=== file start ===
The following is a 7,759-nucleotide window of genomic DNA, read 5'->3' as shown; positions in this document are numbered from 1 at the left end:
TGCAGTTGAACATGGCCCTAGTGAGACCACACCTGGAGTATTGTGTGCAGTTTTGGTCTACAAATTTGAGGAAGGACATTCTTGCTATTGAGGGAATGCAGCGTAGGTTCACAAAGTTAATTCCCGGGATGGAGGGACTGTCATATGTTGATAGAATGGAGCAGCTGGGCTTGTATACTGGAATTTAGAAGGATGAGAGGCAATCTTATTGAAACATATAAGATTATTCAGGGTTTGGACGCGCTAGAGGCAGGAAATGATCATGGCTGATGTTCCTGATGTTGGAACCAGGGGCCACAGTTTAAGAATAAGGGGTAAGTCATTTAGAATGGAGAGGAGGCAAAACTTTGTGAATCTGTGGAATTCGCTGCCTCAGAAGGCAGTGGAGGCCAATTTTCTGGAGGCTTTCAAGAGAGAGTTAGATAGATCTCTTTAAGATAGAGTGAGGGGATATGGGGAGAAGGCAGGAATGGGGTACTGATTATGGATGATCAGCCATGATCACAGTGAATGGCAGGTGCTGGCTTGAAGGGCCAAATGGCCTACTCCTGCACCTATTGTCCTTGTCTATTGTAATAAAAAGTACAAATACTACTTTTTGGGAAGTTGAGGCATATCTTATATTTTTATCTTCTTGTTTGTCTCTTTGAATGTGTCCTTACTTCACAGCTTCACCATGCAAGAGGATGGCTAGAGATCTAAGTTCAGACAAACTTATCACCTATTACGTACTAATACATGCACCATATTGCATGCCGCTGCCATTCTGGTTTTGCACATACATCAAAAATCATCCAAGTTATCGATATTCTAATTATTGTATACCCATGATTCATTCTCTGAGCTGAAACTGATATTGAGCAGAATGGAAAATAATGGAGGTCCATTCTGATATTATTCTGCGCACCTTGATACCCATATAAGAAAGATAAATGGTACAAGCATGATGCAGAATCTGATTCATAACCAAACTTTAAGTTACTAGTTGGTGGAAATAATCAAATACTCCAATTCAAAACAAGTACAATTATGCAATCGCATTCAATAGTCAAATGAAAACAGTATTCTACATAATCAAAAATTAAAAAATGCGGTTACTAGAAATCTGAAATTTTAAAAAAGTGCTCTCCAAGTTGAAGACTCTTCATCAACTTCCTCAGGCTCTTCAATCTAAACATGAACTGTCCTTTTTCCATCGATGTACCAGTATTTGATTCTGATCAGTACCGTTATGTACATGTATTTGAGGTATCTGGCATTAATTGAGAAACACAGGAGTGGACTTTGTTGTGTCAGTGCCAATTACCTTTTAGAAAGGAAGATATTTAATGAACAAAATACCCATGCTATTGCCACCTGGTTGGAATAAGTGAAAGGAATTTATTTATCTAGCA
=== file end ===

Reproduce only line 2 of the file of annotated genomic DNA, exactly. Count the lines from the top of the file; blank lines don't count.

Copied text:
TGCAGTTGAACATGGCCCTAGTGAGACCACACCTGGAGTATTGTGTGCAGTTTTGGTCTACAAATTTGAGGAAGGACATTCTTGCTATTGAGGGAATGCAGCGTAGGTTCACAAAGTTAATTCCCGGGATGGAGGGACTGTCATATGTTGATAGAATGGAGCAGCTGGGCTTGTATACTGGAATTTAGAAGGATGAGAGGCAATCTTATTGAAACATATAAGATTATTCAGGGTTTGGACGCGCTAGAGGCAGGAAATGATCATGGCTGATGTTCCTGATGTTGGAACCAGGGGCCACAGTTTAAGAATAAGGGGTAAGTCATTTAGAATGGAGAGGAGGCAAAACTTTGTGAATCTGTGGAATTCGCTGCCTCAGAAGGCAGTGGAGGCCAATTTTCTGGAGGCTTTCAAGAGAGAGTTAGATAGATCTCTTTAAGATAGAGTGAGGGGATATGGGGAGAAGGCAGGAATGGGGTACTGATTATGGATGATCAGCCATGATCACAGTGAATGGCAGGTGCTGGCTTGAAGGGCCAAATGGCCTACTCCTGCACCTATTGTCCTTGTCTATTGTAATAAAAAGTACAAATACTACTTTTTGGGAAGTTGAGGCATATCTTATATTTTTATCTTCTTGTTTGTCTCTTTGAATGTGTCCTTACTTCACAGCTTCACCATGCAAGAGGATGGCTAGAGATCTAAGTTCAGACAAACTTATCACCTATTACGTACTAATACATGCACCATATTGCATGCCGCTGCCATTCTGGTTTTGCACATACATCAAAAATCATCCAAGTTATCGATATTCTAATTATTGTATACCCATGATTCATTCTCTGAGCTGAAACTGATATTGAGCAGAATGGAAAATAATGGAGGTCCATTCTGATATTATTCTGCGCACCTTGATACCCATATAAGAAAGATAAATGGTACAAGCATGATGCAGAATCTGATTCATAACCAAACTTTAAGTTACTAGTTGGTGGAAATAATCAAATACTCCAATTCAAAACAAGTACAATTATGCAATCGCATTCAATAGTCAAATGAAAACAGTATTCTACATAATCAAAAATTAAAAAATGCGGTTACTAGAAATCTGAAATTTTAAAAAAGTGCTCTCCAAGTTGAAGACTCTTCATCAACTTCCTCAGGCTCTTCAATCTAAACATGAACTGTCCTTTTTCCATCGATGTACCAGTATTTGATTCTGATCAGTACCGTTATGTACATGTATTTGAGGTATCTGGCATTAATTGAGAAACACAGGAGTGGACTTTGTTGTGTCAGTGCCAATTACCTTTTAGAAAGGAAGATATTTAATGAACAAAATACCCATGCTATTGCCACCTGGTTGGAATAAGTGAAAGGAATTTATTTATCTAGCA